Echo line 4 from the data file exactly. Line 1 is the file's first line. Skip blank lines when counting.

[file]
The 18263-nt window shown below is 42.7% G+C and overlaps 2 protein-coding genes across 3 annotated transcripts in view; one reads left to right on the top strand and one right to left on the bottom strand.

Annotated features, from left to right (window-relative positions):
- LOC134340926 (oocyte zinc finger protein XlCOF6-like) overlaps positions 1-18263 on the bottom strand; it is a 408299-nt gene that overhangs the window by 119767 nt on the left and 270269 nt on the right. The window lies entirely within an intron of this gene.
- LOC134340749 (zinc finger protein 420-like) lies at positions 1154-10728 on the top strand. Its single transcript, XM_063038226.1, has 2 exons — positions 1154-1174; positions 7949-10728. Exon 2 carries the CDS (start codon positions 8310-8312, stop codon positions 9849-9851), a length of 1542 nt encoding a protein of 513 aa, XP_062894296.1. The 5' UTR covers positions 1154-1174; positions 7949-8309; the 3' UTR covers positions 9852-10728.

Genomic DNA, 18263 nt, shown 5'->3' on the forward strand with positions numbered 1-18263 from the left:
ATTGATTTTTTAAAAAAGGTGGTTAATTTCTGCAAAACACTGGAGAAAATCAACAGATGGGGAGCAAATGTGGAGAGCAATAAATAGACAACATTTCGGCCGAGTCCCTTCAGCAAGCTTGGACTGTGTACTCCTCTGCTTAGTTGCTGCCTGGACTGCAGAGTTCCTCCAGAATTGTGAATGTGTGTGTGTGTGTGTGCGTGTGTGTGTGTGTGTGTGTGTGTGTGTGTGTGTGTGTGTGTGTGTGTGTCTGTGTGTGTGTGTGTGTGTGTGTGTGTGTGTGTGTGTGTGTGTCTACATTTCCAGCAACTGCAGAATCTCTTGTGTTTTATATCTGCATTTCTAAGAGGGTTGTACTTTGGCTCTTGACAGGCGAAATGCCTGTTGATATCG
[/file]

- LOC134340749 (zinc finger protein 420-like) lies at positions 1154-10728 on the top strand. Its single transcript, XM_063038226.1, has 2 exons — positions 1154-1174; positions 7949-10728. Exon 2 carries the CDS (start codon positions 8310-8312, stop codon positions 9849-9851), a length of 1542 nt encoding a protein of 513 aa, XP_062894296.1. The 5' UTR covers positions 1154-1174; positions 7949-8309; the 3' UTR covers positions 9852-10728.